Hindman marched north again, taking Tuscumbia, Warsaw, and Kansas City, while Curtis chased Price out of Rolla and back to Waynesville. However, with the Missouri River completely under Union control, crossing it to get at St. Joseph, and points east started giving Mark trouble. Price slipped around Curtis and took Jefferson City; Curtis followed, but only tied a battle there, ending up the turn stuck on the rail outside.

I upgraded the fort in Fredericksburg to level two for turn 8 (Fall, the final turn for the scenario), and Mark was down to 11 SPs, mostly because of the resource hexes I’d taken over the summer. Morgan joined Pemberton outside of Corinth, and Forrest took command of the garrison in Columbia, MS. I railed a SP into St. Joseph, and used the naval transportation to boost Burside’s army in New Orleans. Of course, Burnside is promoted and replaces McClellan this turn, and Rosecrans is promoted to replace Buell, and Pope is removed, which gave me some sorting out to manage. McPherson took command in New Orleans, and Couch arrived in Fredericksburg, and Sigel transferred to take over Pope’s army, and Blunt moved to St. Joseph to lead the defense of northwest Missouri. For Mark, Holmes arrived to lead the garrison of Arkansas Post, and Pemberton was promoted, and then transferred to Baton Rouge. Van Dorn was removed as a ‘third wheel’ under Bragg to take over the troops occupying Ft. Morgan.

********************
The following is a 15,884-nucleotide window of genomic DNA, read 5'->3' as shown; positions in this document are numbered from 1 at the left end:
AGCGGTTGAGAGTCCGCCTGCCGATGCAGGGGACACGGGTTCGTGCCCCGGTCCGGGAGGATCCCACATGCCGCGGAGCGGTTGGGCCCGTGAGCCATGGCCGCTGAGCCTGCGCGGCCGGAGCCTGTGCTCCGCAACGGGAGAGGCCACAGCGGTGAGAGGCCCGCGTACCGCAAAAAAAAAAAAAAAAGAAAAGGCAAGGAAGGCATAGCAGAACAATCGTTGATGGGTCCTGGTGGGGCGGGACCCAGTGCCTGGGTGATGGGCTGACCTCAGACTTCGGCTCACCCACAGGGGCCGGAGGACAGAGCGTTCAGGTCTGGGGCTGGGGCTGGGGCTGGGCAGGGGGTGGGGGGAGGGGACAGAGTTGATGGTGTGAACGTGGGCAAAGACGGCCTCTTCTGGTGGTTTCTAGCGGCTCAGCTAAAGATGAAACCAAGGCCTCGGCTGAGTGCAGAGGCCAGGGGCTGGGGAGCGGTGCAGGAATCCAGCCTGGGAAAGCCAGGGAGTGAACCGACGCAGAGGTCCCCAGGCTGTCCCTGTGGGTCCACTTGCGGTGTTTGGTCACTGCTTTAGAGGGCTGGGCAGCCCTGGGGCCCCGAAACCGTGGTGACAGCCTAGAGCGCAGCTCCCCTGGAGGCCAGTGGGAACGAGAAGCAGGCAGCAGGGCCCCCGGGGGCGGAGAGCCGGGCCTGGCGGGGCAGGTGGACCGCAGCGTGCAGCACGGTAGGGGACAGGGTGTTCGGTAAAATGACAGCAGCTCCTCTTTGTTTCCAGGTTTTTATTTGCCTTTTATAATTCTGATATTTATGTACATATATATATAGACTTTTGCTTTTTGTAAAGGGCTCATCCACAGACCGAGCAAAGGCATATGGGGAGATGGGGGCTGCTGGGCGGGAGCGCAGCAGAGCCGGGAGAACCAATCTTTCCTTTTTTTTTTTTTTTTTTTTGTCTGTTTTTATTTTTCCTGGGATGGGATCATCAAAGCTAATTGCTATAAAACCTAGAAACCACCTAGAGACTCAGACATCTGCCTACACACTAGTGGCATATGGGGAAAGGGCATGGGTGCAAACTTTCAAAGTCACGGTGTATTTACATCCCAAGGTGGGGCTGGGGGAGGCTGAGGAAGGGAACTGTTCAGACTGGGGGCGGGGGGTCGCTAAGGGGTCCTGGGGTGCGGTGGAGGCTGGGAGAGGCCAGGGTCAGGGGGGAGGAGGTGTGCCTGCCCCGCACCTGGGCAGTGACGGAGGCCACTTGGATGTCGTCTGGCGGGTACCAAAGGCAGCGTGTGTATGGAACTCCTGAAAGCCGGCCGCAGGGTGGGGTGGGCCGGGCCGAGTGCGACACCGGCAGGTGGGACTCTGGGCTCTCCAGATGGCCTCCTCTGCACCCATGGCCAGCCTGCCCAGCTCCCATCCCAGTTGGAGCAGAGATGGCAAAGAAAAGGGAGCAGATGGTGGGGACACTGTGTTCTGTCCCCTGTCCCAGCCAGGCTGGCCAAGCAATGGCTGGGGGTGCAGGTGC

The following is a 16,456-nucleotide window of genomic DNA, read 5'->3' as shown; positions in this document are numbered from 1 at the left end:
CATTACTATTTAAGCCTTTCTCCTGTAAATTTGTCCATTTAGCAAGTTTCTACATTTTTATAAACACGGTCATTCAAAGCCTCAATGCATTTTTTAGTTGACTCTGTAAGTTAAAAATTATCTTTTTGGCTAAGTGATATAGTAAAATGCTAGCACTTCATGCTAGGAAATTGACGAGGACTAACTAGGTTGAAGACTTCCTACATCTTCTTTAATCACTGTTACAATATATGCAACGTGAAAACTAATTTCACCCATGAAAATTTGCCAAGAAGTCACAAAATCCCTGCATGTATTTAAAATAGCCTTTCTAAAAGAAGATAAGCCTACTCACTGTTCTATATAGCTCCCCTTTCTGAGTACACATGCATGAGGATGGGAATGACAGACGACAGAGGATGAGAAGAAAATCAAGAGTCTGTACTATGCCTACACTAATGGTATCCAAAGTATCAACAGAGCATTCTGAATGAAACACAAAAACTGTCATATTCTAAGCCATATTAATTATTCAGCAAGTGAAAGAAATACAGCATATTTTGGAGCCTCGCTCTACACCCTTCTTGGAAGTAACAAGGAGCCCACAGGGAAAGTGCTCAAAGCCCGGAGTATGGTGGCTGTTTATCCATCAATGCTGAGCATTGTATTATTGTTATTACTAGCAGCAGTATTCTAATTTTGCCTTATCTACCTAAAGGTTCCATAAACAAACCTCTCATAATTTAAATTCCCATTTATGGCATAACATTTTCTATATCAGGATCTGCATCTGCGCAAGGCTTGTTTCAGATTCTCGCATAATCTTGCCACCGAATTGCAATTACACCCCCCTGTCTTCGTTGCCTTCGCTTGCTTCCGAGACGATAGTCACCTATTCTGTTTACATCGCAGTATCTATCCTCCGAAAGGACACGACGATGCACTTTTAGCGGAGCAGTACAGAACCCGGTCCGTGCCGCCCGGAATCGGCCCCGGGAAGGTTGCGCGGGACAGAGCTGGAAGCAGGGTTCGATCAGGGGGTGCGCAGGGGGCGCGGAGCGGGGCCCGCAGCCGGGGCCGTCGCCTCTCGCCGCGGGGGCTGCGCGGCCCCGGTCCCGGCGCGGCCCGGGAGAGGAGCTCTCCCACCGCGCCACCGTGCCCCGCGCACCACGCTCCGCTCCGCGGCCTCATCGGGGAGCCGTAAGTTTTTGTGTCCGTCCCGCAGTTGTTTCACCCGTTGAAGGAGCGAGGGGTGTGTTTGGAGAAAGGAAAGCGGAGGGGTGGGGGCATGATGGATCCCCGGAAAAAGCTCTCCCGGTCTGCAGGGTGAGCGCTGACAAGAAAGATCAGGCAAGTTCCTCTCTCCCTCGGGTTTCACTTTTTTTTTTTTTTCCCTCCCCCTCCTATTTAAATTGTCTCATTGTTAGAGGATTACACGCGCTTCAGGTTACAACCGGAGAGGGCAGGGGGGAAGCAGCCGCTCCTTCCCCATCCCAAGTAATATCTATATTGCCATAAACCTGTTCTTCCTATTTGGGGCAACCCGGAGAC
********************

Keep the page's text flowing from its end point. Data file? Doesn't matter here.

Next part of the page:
Mark spent two activations getting 2SPs across the Missouri. Curtis made a second attempt on Jefferson City, and this time scattered Price’s small force, leaving Hindman alone in Missouri, and Curtis went on to Tuscumbia, which he took control of, and then went on to Warsaw, cutting all Confederate supply to northern Missouri. Hindman continued on to take St. Joseph, and headed back to the Missouri, crossing it on the next action round (with help from an Any card to activate the second SP separately). Curtis went north to attack the foraging force in Kansas City, and sent it south in an even bigger hurry. Thomas finally got a chance to activate again, and went to Jacksonport.